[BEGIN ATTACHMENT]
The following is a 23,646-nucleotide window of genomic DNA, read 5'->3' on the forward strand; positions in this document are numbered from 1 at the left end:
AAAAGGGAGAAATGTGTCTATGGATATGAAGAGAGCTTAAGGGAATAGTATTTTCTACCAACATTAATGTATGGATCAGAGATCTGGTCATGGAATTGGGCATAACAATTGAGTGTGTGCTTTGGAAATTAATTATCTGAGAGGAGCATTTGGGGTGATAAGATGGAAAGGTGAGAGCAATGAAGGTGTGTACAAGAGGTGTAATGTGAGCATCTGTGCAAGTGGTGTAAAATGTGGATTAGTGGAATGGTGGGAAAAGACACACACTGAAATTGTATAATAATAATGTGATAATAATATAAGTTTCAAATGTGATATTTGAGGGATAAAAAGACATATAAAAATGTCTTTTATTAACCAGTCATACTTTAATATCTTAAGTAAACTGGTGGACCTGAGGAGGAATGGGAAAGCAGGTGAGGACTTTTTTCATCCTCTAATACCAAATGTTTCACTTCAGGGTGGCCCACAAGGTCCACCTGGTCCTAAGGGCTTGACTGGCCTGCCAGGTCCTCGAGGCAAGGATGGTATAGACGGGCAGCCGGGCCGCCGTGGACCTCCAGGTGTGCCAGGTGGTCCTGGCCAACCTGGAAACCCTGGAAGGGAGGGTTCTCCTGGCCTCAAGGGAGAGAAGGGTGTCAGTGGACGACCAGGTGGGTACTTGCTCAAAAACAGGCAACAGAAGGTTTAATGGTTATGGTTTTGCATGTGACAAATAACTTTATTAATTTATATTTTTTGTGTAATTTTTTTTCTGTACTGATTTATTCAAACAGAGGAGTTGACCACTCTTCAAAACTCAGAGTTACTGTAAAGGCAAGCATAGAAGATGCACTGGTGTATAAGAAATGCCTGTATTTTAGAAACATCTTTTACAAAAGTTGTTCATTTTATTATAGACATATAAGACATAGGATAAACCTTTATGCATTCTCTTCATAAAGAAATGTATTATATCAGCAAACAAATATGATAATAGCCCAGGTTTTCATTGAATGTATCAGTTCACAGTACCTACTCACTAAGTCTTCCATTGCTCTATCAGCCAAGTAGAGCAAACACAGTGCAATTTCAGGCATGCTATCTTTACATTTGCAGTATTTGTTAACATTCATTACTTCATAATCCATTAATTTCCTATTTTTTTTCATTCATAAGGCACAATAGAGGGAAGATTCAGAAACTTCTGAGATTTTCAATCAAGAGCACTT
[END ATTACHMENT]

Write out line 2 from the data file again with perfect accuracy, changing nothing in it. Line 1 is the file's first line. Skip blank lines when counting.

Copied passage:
AAAAGGGAGAAATGTGTCTATGGATATGAAGAGAGCTTAAGGGAATAGTATTTTCTACCAACATTAATGTATGGATCAGAGATCTGGTCATGGAATTGGGCATAACAATTGAGTGTGTGCTTTGGAAATTAATTATCTGAGAGGAGCATTTGGGGTGATAAGATGGAAAGGTGAGAGCAATGAAGGTGTGTACAAGAGGTGTAATGTGAGCATCTGTGCAAGTGGTGTAAAATGTGGATTAGTGGAATGGTGGGAAAAGACACACACTGAAATTGTATAATAATAATGTGATAATAATATAAGTTTCAAATGTGATATTTGAGGGATAAAAAGACATATAAAAATGTCTTTTATTAACCAGTCATACTTTAATATCTTAAGTAAACTGGTGGACCTGAGGAGGAATGGGAAAGCAGGTGAGGACTTTTTTCATCCTCTAATACCAAATGTTTCACTTCAGGGTGGCCCACAAGGTCCACCTGGTCCTAAGGGCTTGACTGGCCTGCCAGGTCCTCGAGGCAAGGATGGTATAGACGGGCAGCCGGGCCGCCGTGGACCTCCAGGTGTGCCAGGTGGTCCTGGCCAACCTGGAAACCCTGGAAGGGAGGGTTCTCCTGGCCTCAAGGGAGAGAAGGGTGTCAGTGGACGACCAGGTGGGTACTTGCTCAAAAACAGGCAACAGAAGGTTTAATGGTTATGGTTTTGCATGTGACAAATAACTTTATTAATTTATATTTTTTGTGTAATTTTTTTTCTGTACTGATTTATTCAAACAGAGGAGTTGACCACTCTTCAAAACTCAGAGTTACTGTAAAGGCAAGCATAGAAGATGCACTGGTGTATAAGAAATGCCTGTATTTTAGAAACATCTTTTACAAAAGTTGTTCATTTTATTATAGACATATAAGACATAGGATAAACCTTTATGCATTCTCTTCATAAAGAAATGTATTATATCAGCAAACAAATATGATAATAGCCCAGGTTTTCATTGAATGTATCAGTTCACAGTACCTACTCACTAAGTCTTCCATTGCTCTATCAGCCAAGTAGAGCAAACACAGTGCAATTTCAGGCATGCTATCTTTACATTTGCAGTATTTGTTAACATTCATTACTTCATAATCCATTAATTTCCTATTTTTTTTCATTCATAAGGCACAATAGAGGGAAGATTCAGAAACTTCTGAGATTTTCAATCAAGAGCACTT